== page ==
We have some high waters “about 2 feet above the full moon’s tide” coming our way this Monday and Tuesday, according to the executive director of Wetlands Watch.
It could be even worse, depending on the rainfall.
“When we get wind and rain, like this week, we get real problems,” said Skip Stiles. “The coastal areas flood and the low-lying areas cannot drain as a result. When you add a full/new moon tide (which we do not have now, thankfully) you get even higher water.”
The water should be the highest around 9 to 11pm tonight, 9 to 11am tomorrow, and again 9 to 11pm on Tuesday evening. Then, according to Stiles, the wind will shift and rivers will start flowing normally again.
“Basically whenever we get sustained winds from the N/NE/ENE we get water ‘stacking’ up in the north facing rivers in the region – Lynnhaven, Elizabeth, Nansemond, Back River in Hampton,” said Stiles. “The rivers are flat without much flow and so the wind drives the water up and does not let the tidal flow empty them. This backs water up into low lying coastal areas.”
Stiles encourages residents in flood-prone areas to check their sump pumps.
In weather conditions like this “the stormwater pipes get covered by the higher water so the rainfall does not drain,” Stiles said, but the water always has to go somewhere.
For his raw data Stiles uses the NOAA tide web, which can be found here.
Stiles does not believe that the flooding today and tomorrow will be anywhere near the worst we’ve seen. “(I) don’t think Hampton Blvd. to Navy Base will be closed off for example,” he wrote.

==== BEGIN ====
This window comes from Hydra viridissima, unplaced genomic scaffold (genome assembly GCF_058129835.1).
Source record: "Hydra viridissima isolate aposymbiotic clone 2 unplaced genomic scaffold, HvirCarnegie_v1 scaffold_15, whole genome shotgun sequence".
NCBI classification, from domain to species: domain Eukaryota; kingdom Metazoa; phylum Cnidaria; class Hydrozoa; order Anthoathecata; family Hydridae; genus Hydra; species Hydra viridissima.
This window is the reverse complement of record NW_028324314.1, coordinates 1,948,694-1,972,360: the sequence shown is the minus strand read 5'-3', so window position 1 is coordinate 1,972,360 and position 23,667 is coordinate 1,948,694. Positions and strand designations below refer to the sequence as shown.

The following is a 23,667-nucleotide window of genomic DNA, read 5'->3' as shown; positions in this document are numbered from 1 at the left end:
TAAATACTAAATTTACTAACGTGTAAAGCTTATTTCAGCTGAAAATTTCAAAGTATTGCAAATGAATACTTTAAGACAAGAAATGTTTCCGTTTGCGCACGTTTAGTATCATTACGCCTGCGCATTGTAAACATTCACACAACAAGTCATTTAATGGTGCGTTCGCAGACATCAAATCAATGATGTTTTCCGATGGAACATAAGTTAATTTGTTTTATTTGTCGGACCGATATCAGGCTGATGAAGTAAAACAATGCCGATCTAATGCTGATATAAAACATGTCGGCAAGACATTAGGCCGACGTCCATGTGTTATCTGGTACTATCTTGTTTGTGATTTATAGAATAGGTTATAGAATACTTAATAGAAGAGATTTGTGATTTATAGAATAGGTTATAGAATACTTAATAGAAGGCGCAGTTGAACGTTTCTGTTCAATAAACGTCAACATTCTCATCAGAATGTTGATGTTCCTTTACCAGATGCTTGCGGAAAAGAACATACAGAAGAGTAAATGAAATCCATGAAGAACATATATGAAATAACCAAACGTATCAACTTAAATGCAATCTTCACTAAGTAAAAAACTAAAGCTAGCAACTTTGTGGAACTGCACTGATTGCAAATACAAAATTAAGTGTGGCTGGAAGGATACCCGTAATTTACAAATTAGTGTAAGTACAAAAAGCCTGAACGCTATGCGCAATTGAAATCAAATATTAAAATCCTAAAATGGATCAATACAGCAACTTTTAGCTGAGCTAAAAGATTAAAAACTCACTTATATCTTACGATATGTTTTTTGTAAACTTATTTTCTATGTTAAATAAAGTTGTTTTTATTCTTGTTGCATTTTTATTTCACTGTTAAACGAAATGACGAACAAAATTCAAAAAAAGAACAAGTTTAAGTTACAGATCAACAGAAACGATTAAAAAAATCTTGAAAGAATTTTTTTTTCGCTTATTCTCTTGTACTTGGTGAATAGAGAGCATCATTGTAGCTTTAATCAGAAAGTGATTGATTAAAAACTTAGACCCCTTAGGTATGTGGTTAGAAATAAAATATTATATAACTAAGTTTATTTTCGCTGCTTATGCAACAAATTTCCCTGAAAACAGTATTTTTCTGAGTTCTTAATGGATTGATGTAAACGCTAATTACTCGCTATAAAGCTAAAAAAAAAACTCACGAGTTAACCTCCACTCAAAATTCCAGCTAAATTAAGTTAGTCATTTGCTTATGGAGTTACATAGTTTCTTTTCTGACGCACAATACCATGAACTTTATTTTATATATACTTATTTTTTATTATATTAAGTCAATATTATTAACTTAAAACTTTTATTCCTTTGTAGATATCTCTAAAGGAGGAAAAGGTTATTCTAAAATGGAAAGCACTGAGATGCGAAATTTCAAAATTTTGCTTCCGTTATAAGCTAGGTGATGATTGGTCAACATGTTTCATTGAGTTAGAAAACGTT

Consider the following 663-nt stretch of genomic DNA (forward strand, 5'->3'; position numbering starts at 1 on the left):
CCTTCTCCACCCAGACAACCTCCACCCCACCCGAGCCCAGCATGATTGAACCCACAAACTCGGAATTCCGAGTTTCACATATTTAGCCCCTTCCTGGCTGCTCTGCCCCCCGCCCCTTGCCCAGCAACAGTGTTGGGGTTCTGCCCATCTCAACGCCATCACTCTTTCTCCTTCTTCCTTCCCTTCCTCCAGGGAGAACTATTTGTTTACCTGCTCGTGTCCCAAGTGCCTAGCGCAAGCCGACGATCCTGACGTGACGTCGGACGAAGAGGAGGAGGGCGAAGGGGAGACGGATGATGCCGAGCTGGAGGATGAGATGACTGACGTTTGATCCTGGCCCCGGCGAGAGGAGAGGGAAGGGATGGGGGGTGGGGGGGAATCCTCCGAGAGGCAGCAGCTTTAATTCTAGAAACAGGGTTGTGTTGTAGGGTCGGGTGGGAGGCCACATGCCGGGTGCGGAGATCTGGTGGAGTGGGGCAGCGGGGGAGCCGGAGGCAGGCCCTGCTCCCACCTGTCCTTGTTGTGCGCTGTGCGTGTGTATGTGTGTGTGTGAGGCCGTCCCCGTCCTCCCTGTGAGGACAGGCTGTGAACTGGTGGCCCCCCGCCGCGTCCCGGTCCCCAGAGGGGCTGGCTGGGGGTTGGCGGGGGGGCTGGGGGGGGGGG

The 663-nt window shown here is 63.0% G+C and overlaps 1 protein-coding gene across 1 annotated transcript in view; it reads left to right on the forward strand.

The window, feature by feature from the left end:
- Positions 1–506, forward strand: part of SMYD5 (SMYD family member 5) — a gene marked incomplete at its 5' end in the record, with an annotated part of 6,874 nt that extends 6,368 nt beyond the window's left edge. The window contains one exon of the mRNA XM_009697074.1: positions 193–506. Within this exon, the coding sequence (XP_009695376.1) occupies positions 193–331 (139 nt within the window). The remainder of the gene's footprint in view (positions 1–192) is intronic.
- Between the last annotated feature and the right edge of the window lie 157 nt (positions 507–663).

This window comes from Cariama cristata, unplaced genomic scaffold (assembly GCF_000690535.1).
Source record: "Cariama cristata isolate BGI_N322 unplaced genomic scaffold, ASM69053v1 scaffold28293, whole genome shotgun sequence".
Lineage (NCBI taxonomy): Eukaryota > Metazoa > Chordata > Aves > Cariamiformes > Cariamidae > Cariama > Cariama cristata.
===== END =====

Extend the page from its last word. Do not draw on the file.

The flooding issues in Norfolk have recently garnered some especially high profile references. In the opening minutes of his new show, “Bill Nye Saves the World,” the host mentions Norfolk.
“Places… like Norfolk, Virginia, are going to have this much water on the floor all the time,” Nye said. “So people are going to leave. Where are they going to go? What are they going to do?”
And last week the New York Times ran a story that focused on the way that sea level rise will impact the Norfolk real estate market. The headline was “When Rising Seas Transform Risk Into Certainty.” From that article:
More losses loom. A single major storm-and-flooding event could cause $10 billion in damage in Hampton Roads alone, according to one planning report. AIR Worldwide, which models the risks of catastrophic events for insurance companies and governments, found that $1.1 trillion in property assets along the Eastern Seaboard lie within the path of a hundred-year storm surge.
“That’s a very staggering number,” says AIR’s chief research officer, Jayanta Guin — and it represents only the risk on that coast, and only under current sea levels. By the 2030s, according to a 2008 analysis by Risk Management Solutions (R.M.S.) and Lloyd’s of London, annual losses from storm surges in coastal areas around the world could double.
Be safe out there! And if you’re wondering if your car can make it through that flooding in front of you…. think twice, and then think again.